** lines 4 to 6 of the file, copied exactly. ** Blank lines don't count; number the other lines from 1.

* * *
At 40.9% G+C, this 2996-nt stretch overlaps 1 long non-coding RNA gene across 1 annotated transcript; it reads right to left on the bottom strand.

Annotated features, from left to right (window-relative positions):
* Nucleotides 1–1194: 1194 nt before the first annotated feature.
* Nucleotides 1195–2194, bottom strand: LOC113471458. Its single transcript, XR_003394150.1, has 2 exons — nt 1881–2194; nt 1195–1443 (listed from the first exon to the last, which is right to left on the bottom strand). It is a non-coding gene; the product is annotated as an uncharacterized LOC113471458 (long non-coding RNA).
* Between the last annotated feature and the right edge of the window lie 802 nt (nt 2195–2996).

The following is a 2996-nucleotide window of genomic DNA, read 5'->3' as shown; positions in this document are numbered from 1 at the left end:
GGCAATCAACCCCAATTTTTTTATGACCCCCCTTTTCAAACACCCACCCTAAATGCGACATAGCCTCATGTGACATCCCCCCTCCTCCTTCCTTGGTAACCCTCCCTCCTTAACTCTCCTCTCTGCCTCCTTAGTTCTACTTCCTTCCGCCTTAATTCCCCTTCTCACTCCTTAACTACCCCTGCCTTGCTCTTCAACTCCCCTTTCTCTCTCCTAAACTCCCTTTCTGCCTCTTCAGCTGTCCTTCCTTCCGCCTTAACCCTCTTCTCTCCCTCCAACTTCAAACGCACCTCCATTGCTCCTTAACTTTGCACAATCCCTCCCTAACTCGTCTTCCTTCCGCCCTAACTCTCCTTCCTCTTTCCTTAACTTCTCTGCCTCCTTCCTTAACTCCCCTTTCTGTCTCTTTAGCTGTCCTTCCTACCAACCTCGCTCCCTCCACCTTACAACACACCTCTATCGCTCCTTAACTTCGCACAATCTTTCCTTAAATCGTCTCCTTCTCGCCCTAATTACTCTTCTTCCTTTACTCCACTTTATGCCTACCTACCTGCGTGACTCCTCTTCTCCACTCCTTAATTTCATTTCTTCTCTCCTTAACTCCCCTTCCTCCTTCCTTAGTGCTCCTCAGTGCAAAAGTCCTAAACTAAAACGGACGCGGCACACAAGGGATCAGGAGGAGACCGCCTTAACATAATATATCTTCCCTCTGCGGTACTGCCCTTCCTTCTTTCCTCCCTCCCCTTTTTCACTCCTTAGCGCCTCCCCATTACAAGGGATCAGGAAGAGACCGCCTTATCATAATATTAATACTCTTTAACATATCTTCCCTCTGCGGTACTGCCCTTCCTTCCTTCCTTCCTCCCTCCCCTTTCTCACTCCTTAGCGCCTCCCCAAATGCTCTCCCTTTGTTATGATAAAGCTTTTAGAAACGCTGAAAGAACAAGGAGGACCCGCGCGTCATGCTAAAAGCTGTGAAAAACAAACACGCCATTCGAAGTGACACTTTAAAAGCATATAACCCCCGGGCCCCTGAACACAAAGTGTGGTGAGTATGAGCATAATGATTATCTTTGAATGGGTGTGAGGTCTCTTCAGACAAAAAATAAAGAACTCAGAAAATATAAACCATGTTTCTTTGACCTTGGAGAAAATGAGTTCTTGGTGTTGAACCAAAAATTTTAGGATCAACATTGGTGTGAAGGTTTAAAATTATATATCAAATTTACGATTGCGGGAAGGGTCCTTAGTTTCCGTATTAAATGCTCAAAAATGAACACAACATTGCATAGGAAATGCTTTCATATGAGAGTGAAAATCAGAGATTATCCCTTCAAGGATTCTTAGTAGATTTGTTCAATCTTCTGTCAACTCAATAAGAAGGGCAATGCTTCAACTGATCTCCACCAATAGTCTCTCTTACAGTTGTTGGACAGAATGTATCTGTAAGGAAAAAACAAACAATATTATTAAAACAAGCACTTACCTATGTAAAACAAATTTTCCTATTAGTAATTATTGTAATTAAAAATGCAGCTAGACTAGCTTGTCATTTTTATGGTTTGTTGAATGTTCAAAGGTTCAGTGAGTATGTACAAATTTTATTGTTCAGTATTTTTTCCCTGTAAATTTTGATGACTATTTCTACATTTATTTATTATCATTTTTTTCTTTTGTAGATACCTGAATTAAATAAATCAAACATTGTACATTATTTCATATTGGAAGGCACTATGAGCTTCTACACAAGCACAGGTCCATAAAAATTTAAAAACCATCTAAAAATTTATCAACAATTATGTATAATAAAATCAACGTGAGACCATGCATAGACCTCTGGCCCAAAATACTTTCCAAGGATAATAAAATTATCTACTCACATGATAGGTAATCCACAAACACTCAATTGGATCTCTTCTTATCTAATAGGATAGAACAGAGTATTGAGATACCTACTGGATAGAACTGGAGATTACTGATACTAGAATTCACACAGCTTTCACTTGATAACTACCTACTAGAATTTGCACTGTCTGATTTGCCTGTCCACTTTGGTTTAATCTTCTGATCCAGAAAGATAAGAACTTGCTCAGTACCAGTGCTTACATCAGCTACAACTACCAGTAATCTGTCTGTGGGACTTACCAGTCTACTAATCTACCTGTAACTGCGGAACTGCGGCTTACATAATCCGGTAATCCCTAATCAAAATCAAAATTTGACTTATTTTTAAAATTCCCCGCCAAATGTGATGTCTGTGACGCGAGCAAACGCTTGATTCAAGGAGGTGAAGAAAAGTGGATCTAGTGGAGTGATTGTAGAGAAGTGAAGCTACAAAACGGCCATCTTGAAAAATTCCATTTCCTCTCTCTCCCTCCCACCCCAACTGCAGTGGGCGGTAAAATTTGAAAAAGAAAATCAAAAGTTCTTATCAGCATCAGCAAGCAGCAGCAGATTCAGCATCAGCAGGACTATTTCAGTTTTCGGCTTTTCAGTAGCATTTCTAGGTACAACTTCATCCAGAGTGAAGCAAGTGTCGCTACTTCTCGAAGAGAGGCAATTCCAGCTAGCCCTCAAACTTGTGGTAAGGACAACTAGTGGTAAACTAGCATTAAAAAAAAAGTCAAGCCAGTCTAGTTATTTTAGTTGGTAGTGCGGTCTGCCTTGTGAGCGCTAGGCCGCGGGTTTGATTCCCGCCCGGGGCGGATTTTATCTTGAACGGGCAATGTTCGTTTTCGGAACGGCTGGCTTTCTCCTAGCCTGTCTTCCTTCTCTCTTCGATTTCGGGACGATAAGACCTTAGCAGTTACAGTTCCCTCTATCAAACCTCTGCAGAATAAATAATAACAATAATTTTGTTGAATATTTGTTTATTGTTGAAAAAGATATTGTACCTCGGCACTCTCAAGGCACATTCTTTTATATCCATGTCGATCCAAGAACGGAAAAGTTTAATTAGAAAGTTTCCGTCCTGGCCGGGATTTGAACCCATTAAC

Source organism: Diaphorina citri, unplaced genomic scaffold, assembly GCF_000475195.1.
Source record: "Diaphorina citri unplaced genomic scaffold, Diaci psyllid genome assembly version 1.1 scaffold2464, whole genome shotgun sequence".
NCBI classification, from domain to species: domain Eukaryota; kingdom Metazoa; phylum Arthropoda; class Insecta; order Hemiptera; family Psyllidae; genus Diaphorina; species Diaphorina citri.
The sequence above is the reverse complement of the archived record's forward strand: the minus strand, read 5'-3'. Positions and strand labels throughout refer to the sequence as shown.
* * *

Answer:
* Nucleotides 1195–2194, bottom strand: LOC113471458. Its single transcript, XR_003394150.1, has 2 exons — nt 1881–2194; nt 1195–1443 (listed from the first exon to the last, which is right to left on the bottom strand). It is a non-coding gene; the product is annotated as an uncharacterized LOC113471458 (long non-coding RNA).
* Between the last annotated feature and the right edge of the window lie 802 nt (nt 2195–2996).

The following is a 2996-nucleotide window of genomic DNA, read 5'->3' as shown; positions in this document are numbered from 1 at the left end: